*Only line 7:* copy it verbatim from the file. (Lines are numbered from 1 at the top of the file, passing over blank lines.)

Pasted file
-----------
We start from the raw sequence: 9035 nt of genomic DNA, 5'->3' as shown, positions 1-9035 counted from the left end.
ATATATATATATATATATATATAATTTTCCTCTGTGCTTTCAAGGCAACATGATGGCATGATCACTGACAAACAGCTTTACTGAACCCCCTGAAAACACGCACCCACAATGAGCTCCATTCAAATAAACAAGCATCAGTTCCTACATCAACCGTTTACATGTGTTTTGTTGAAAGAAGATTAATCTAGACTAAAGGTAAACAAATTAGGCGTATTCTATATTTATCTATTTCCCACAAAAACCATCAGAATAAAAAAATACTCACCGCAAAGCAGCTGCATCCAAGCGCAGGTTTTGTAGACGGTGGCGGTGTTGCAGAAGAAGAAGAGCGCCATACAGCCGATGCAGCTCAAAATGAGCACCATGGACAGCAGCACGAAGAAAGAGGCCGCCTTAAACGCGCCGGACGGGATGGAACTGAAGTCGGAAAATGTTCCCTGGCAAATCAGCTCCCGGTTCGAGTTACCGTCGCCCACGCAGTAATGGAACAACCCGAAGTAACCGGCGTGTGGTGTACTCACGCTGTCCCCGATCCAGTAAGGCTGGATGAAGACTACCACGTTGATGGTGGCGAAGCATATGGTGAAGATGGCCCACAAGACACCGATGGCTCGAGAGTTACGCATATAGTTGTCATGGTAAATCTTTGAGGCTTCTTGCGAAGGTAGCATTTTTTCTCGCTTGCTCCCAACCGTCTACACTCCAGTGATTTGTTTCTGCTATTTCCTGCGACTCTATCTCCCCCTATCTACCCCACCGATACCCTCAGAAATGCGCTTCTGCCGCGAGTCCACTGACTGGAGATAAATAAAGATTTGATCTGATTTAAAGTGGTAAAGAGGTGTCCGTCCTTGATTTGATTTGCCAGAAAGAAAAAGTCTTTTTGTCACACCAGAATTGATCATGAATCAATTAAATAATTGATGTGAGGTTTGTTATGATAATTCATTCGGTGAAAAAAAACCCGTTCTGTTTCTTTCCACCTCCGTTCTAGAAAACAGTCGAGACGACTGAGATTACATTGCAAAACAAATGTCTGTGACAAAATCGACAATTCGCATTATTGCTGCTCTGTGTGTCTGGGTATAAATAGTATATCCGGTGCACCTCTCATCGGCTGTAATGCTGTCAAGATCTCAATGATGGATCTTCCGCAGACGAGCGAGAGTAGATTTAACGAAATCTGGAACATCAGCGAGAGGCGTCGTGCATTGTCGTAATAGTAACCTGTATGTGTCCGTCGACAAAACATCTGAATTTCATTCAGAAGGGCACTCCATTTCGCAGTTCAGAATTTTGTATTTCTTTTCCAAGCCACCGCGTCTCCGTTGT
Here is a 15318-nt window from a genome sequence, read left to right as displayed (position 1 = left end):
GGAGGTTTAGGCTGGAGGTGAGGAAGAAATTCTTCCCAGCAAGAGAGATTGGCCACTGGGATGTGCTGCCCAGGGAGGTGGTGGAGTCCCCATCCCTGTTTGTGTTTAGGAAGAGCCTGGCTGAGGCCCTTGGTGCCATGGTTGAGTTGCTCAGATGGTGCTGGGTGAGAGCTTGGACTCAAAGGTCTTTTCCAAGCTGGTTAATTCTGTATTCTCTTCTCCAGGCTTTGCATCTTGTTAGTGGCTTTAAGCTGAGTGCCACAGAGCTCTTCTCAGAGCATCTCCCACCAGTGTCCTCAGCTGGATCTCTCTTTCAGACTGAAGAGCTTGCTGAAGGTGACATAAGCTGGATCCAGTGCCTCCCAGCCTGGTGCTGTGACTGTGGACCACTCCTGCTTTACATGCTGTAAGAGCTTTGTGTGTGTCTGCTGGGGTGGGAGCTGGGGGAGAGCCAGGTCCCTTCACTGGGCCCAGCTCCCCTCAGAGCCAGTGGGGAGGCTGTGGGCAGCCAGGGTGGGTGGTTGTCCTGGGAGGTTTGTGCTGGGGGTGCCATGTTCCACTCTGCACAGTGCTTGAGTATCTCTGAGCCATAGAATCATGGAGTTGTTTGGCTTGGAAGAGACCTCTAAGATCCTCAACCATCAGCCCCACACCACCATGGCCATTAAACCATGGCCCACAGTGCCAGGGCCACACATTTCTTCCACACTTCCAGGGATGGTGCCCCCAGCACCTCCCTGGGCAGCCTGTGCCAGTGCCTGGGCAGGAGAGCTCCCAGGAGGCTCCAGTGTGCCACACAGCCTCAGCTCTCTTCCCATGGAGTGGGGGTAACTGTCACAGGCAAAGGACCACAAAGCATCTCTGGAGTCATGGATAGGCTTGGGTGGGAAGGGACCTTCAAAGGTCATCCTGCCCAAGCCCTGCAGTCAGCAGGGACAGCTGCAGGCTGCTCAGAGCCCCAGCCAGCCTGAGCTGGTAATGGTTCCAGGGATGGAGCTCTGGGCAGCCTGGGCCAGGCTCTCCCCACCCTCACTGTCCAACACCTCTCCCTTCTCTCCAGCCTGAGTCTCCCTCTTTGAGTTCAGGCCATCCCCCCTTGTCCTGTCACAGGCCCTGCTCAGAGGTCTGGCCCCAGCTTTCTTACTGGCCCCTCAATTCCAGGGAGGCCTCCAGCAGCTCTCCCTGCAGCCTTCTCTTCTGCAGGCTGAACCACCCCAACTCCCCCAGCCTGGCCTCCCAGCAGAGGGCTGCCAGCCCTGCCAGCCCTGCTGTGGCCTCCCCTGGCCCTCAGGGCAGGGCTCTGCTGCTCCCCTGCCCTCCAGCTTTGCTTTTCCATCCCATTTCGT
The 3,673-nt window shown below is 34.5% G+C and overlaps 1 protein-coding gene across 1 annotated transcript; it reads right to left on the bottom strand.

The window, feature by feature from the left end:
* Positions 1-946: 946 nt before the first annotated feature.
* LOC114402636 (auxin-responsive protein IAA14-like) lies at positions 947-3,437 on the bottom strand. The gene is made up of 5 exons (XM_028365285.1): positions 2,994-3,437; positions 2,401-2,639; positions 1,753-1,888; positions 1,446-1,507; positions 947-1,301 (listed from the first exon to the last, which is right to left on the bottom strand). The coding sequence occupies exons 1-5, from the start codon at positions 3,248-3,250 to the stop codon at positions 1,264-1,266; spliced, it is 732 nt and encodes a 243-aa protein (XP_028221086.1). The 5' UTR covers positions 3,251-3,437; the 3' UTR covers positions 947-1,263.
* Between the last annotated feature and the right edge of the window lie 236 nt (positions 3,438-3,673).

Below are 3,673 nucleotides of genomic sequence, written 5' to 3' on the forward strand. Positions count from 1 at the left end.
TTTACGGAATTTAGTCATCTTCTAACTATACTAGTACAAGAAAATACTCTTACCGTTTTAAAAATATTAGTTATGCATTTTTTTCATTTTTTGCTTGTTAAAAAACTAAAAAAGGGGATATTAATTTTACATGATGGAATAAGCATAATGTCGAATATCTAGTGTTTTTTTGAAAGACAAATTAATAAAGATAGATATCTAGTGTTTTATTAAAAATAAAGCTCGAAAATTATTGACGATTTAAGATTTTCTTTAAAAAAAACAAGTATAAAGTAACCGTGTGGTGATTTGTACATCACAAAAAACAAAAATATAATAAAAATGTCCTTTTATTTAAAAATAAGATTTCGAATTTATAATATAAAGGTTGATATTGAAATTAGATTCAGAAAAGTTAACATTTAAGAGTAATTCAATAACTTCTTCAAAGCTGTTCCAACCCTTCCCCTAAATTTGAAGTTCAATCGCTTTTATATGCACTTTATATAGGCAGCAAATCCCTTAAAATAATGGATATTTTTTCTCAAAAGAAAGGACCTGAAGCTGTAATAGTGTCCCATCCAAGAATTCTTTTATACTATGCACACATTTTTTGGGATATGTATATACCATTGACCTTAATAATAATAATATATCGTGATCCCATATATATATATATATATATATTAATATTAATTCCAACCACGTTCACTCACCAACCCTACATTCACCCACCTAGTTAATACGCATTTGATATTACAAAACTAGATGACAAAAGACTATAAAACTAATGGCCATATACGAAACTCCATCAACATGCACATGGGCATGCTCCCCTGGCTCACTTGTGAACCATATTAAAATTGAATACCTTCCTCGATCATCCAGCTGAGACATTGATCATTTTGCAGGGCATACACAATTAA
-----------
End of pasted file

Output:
* Positions 1-946: 946 nt before the first annotated feature.